THIS is with reference to the letter ‘Prescribing medicine equivalents’ by Farooq Bashir Butt (9 June). It has brought to our attention the issue of medicines being prescribed by their brand names and not by their generic names.

To avoid confusion, I would, however, like to point out that Mr Butt when referring to a ‘generic name’, actually means a medicine’s ‘active ingredient name’ which is different to its generic name as each and every medicine has a name based on its active ingredient but does not necessarily have a generic version available.

For example, a medicine still within its patent has no generics available; once its patent expires, typically 10 years after it is first marketed, other pharmaceutical companies can copy and market the same active ingredient as generic medicines.

If a doctor feels the need to prescribe a newly marketed medicine, he/she has no choice but to prescribe the sole brand available in the market. The doctor may prescribe this new medicine under marketing influence or may feel a genuine need for the patient to be on this particular drug.

The availability of resources, as hard and soft copies, listing all the medicines available in Pakistan should make it possible for pharmacists if not the consumer/carer to ascertain the particular medicine that has been prescribed.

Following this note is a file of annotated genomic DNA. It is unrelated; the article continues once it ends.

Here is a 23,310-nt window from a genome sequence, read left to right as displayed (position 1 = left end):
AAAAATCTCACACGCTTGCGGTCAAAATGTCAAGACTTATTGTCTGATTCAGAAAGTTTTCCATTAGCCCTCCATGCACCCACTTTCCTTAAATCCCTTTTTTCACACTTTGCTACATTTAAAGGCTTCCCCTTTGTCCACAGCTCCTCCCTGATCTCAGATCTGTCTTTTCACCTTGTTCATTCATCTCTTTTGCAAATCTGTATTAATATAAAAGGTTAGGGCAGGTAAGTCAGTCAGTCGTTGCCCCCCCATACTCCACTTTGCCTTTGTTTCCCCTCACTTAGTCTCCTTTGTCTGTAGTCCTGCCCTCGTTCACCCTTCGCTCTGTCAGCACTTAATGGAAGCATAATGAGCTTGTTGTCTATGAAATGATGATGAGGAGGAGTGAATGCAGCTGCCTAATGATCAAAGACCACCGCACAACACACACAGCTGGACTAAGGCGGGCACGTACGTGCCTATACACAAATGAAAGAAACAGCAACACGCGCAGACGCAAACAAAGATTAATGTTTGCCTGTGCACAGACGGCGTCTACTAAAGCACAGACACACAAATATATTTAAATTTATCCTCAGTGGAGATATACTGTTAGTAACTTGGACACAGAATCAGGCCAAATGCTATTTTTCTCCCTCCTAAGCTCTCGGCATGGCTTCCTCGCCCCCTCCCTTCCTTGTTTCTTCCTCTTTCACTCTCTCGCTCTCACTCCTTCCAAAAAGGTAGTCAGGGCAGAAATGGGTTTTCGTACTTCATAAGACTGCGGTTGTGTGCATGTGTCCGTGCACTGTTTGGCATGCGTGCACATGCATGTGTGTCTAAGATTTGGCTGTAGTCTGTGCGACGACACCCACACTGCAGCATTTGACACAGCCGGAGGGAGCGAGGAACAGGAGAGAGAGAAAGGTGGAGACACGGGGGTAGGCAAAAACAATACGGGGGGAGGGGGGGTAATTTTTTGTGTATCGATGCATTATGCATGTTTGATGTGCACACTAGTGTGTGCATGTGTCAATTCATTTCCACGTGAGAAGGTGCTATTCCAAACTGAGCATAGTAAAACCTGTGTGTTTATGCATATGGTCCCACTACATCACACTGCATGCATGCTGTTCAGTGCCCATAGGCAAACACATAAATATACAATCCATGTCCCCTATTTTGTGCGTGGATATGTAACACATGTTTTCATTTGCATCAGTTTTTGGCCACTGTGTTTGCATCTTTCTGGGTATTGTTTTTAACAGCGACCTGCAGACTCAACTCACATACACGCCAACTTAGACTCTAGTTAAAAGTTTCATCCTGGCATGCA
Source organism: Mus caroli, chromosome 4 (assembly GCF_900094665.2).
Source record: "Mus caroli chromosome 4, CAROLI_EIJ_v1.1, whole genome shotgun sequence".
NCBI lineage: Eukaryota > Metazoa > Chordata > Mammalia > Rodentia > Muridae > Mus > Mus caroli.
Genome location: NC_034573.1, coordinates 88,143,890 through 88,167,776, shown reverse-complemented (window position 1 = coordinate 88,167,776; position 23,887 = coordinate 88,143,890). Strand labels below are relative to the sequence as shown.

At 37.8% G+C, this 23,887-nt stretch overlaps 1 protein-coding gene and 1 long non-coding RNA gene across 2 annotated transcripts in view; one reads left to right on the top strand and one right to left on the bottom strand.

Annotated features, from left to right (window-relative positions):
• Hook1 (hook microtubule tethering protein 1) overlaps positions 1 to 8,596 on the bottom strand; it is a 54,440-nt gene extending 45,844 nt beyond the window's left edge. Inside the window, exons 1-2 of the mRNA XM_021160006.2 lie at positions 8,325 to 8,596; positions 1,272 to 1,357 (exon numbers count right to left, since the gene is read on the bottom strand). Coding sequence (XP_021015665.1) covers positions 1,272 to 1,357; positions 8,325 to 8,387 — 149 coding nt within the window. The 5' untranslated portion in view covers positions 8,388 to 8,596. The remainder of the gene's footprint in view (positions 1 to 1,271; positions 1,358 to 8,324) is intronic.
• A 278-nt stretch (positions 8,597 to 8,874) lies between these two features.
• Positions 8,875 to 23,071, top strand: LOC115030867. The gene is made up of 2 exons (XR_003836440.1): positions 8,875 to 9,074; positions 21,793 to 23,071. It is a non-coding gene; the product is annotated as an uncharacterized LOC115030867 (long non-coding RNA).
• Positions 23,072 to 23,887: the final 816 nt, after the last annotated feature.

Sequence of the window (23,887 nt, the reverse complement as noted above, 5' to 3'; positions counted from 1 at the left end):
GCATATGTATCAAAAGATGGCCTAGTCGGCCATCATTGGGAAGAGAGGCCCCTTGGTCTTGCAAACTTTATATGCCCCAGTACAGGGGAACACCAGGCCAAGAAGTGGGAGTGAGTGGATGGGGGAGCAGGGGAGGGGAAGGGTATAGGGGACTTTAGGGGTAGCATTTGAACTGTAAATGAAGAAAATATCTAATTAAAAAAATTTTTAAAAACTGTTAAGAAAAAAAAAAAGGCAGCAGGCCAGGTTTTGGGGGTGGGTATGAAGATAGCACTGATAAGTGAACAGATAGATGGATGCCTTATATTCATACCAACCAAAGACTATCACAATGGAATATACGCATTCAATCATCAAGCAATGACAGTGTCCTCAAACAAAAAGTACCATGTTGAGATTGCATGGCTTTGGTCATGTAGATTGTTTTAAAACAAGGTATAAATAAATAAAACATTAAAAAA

If a doctor has prescribed a brand that is not freely available or is more expensive than other brands of the same medicine, the doctor should allow pharmacists for brand substitution in consultation with the consumer.

I agree that to minimise confusion for people on long-term therapy for any chronic condition, doctors should keep them on their usual brand and if brands are at all changed clear communication is needed between the doctor and patient to avoid confusion. Patients who do not realise that the brand of their medicine has changed may take both the new and the old brand, thus taking a double dose or avoid taking the new and unfamiliar tablet and miss out on a medicine.

I also agree that our government should ensure the presence of a trained pharmacist on duty all the time at each pharmacy to guide consumers in matters related to medicines.

DR NIGHAT FARUQI Lahore

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Comments (2)

mohammad
June 28, 2012 8:36 am
dr nighat, you are right. what matters is sincerity on part of doctors and pharmacists. then there is no problem with anything. GOD-FEARING APPROACH IS NEEDED BY ALL.
Dr Imran Ahmed
June 28, 2012 9:19 am
Unless there is legislation to ensure that Doctors write prescriptions mentioning the Generic name in capital letters and also that Pharmacists are duty bound to offer the cheapest formulation things will not change. A few of those who break rules will have to be prosecuted before the message gets through.
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